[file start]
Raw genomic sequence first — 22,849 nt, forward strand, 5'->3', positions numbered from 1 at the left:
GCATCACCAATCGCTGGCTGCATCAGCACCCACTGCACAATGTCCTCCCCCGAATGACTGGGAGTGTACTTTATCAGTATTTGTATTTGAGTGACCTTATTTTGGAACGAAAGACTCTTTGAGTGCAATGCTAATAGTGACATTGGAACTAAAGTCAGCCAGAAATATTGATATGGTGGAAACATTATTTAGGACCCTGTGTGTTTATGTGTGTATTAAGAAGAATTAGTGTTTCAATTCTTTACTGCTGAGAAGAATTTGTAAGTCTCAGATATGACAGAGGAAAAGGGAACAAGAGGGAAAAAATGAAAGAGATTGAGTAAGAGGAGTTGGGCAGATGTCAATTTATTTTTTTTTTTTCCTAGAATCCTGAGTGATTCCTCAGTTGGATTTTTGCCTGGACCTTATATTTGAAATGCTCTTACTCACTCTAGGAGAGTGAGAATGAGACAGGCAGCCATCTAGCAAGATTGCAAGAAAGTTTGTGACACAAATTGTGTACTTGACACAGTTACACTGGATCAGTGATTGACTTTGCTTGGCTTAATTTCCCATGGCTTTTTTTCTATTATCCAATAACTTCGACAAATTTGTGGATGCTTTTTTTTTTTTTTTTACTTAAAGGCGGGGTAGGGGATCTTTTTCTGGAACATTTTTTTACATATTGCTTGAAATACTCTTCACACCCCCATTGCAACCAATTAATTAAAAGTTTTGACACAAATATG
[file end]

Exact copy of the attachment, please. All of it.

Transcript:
Raw genomic sequence first — 22,849 nt, forward strand, 5'->3', positions numbered from 1 at the left:
GCATCACCAATCGCTGGCTGCATCAGCACCCACTGCACAATGTCCTCCCCCGAATGACTGGGAGTGTACTTTATCAGTATTTGTATTTGAGTGACCTTATTTTGGAACGAAAGACTCTTTGAGTGCAATGCTAATAGTGACATTGGAACTAAAGTCAGCCAGAAATATTGATATGGTGGAAACATTATTTAGGACCCTGTGTGTTTATGTGTGTATTAAGAAGAATTAGTGTTTCAATTCTTTACTGCTGAGAAGAATTTGTAAGTCTCAGATATGACAGAGGAAAAGGGAACAAGAGGGAAAAAATGAAAGAGATTGAGTAAGAGGAGTTGGGCAGATGTCAATTTATTTTTTTTTTTTCCTAGAATCCTGAGTGATTCCTCAGTTGGATTTTTGCCTGGACCTTATATTTGAAATGCTCTTACTCACTCTAGGAGAGTGAGAATGAGACAGGCAGCCATCTAGCAAGATTGCAAGAAAGTTTGTGACACAAATTGTGTACTTGACACAGTTACACTGGATCAGTGATTGACTTTGCTTGGCTTAATTTCCCATGGCTTTTTTTCTATTATCCAATAACTTCGACAAATTTGTGGATGCTTTTTTTTTTTTTTTTACTTAAAGGCGGGGTAGGGGATCTTTTTCTGGAACATTTTTTTACATATTGCTTGAAATACTCTTCACACCCCCATTGCAACCAATTAATTAAAAGTTTTGACACAAATATG